Language, however, is not the only path to communication and understanding. In an ah-ha moment, Charles watches Cody form a bond with Giorgia, an old nun who went mad after the Second World War and now finds herself living in Cody's institutional "home," where she speaks only Italian and makes collages out of magazines that Cody rips apart. When Charles teaches Cody to make Palmer loops to draw on the nun's collages, he sees the same thrill in his son that he saw in Dana so many years before. Kallos closes the circle and knits the novel's disparate threads into a place of modest contentment for Charles. As he writes to Emmy, "just because one has no expectations doesn't mean one has no hope."  --Bruce Jacobs

Houghton Mifflin Harcourt, $27, hardcover, 9780547939742

Houghton Mifflin Harcourt: Language Arts by Stephanie Kallos


Stephanie Kallos: The Quality of Attention

Stephanie Kallos was born in Idaho, grew up in Nebraska and lives in Washington State. Before coming out of the closet as a writer, she had a varied work history, including many years as a musician--she is a pianist and sultry vocalist for the Seattle7Writers' band The Rejections (and Trailing Spouses)--and a long career in theater as an actress and teacher of voice, speech and dialects. Her short fiction has received a Raymond Carver Award and a Pushcart Prize nomination. Her first novel, Broken for You, received Washington State and PNBA Book Awards. Her second novel, Sing Them Home, was a Pacific Northwest Independent Booksellers bestseller, and selected as an IndieNext title. Her new novel is Language Arts (Houghton Mifflin).

Let's start with the Palmer Method of penmanship--an unusual scheme for connecting so many characters.

Like a lot of people of my generation, I mourn the demise of handwriting--it's becoming lost to us. There are powerful connections made between our hands and our brains. My kids are some of the last that were taught cursive in grade school but their handwriting is awful, it's illegible. I love to write by hand; I'm a journal keeper, a diary keeper from the time I was a little girl. To me there's nothing like it. When I don't do it for a long period of time, I get grumpy. As for the Palmer Method, because of its physical practice, its repetitiveness has a meditative quality. Hopefully readers will make this leap--at times the behaviors of a person with autism are repetitive (it's called stimming), and because of that, they are behaviors that people want to limit. And yet do we not all have our versions of that? For me it's knitting. It's repetitive action, it's not fancy, it's simple. Or yoga practice: some of the movements are comforting in their repetition. Within that repetition there's a place for the mind to go, there's a different kind of opening in the brain. One of my favorite quotes about writing comes from one of my favorite books by Brenda Ueland, If You Want to Write. She says the quality of attention we want to cultivate about writing is the quality of attention a child has about stringing beads. This outward physical action can allow the brain to work in a different way.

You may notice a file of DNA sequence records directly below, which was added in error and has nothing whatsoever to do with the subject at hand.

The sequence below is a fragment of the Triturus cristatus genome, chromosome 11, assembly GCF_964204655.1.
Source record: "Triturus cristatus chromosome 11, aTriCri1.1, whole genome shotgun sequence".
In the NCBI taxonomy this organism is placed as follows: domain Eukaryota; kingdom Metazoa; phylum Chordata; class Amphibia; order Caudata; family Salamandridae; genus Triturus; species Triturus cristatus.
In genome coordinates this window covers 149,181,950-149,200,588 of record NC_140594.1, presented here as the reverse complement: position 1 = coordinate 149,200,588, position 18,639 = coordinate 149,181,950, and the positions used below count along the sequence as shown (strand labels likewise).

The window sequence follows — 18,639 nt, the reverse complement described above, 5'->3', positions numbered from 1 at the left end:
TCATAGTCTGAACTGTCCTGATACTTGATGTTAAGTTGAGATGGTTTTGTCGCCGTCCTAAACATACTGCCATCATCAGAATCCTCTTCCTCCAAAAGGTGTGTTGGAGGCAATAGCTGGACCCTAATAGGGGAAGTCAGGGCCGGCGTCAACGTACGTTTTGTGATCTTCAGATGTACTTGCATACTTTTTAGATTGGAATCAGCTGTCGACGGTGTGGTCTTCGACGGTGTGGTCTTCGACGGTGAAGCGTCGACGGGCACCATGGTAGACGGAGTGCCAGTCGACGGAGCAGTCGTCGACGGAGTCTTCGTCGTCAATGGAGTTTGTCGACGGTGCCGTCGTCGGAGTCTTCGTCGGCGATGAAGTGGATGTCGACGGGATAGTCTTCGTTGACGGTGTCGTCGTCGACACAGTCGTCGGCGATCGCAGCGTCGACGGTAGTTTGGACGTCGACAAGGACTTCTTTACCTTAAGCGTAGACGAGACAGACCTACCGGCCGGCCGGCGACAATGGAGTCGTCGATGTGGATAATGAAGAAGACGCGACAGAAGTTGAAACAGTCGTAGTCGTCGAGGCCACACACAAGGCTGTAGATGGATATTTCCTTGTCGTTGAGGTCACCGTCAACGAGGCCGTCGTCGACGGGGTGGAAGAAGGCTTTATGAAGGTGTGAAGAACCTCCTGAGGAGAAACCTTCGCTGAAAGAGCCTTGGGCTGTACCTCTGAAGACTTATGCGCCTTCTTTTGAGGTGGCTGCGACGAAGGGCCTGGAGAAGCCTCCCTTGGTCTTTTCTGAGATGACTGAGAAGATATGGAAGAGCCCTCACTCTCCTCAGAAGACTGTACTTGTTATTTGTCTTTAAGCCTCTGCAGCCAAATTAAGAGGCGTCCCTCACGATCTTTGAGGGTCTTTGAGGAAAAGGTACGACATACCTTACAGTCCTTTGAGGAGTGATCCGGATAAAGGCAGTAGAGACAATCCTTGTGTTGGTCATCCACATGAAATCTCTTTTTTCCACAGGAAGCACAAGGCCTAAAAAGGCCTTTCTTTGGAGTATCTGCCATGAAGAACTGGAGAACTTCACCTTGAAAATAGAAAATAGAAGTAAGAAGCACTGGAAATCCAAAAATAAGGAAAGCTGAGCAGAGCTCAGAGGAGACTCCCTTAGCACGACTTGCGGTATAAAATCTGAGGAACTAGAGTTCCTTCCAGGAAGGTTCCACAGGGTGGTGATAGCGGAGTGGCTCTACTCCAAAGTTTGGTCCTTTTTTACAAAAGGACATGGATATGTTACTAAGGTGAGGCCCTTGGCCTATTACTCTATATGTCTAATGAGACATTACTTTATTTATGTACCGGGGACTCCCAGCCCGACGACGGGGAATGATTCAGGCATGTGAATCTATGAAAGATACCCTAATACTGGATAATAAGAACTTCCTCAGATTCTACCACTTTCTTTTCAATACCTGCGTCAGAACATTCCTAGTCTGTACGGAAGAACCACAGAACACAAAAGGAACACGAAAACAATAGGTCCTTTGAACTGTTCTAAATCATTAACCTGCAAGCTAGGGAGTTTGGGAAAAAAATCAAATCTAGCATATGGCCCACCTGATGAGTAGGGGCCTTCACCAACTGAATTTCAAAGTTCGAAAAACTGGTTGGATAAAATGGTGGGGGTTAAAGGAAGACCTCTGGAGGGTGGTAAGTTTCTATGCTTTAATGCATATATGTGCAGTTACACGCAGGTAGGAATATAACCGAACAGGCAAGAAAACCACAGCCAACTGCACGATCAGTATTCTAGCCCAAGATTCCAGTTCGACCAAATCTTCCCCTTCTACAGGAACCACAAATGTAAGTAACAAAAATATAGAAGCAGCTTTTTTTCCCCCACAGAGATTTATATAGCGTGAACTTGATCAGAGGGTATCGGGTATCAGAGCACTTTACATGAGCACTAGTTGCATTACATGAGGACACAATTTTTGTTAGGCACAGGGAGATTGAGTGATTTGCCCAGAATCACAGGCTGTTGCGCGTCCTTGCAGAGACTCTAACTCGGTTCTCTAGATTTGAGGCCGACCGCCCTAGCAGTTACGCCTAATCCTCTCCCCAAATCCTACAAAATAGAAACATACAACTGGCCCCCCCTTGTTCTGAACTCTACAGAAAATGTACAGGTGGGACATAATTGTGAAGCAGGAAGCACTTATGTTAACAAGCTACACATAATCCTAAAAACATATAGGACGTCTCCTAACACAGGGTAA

Did you come up with Palmer as a unifying device after the book idea?

No. Handwriting, as it relates to expression, was always a piece of what I wanted to do in this story. It's a very personal form of expression and communication, which is what the book is a lot about.

Is Mrs. Braxton, Charles's and Dana's grade school teacher, based on a former teacher of yours?

Kind of. My second-grade language arts teacher could be daunting. I never learned how to diagram a sentence, but we did sit in a circle and read. That was my introduction to writing. She could induce fear, but there was something very soft about her and she was the person I wrote my first story for [at this point Kallos pulls out the original story, written in pencil]. She read my story to the entire class.

In your Anne Lamott epigraph about prayer, she writes, "Let's say it is communication from one's heart to God." It made me wonder if for Dana and Cody practicing the Palmer circles--looping--was praying.

That's what I wonder, too. And all the other rituals--grinding ramen noodles and tearing magazines--laden with meaning. That's Charles's argument: why should we deny Cody access to these activities? We don't know what's going on in his mind, we have no way of knowing. We don't want him to spend 24 hours a day grinding noodles, but do we need to be afraid of these kinds of behaviors?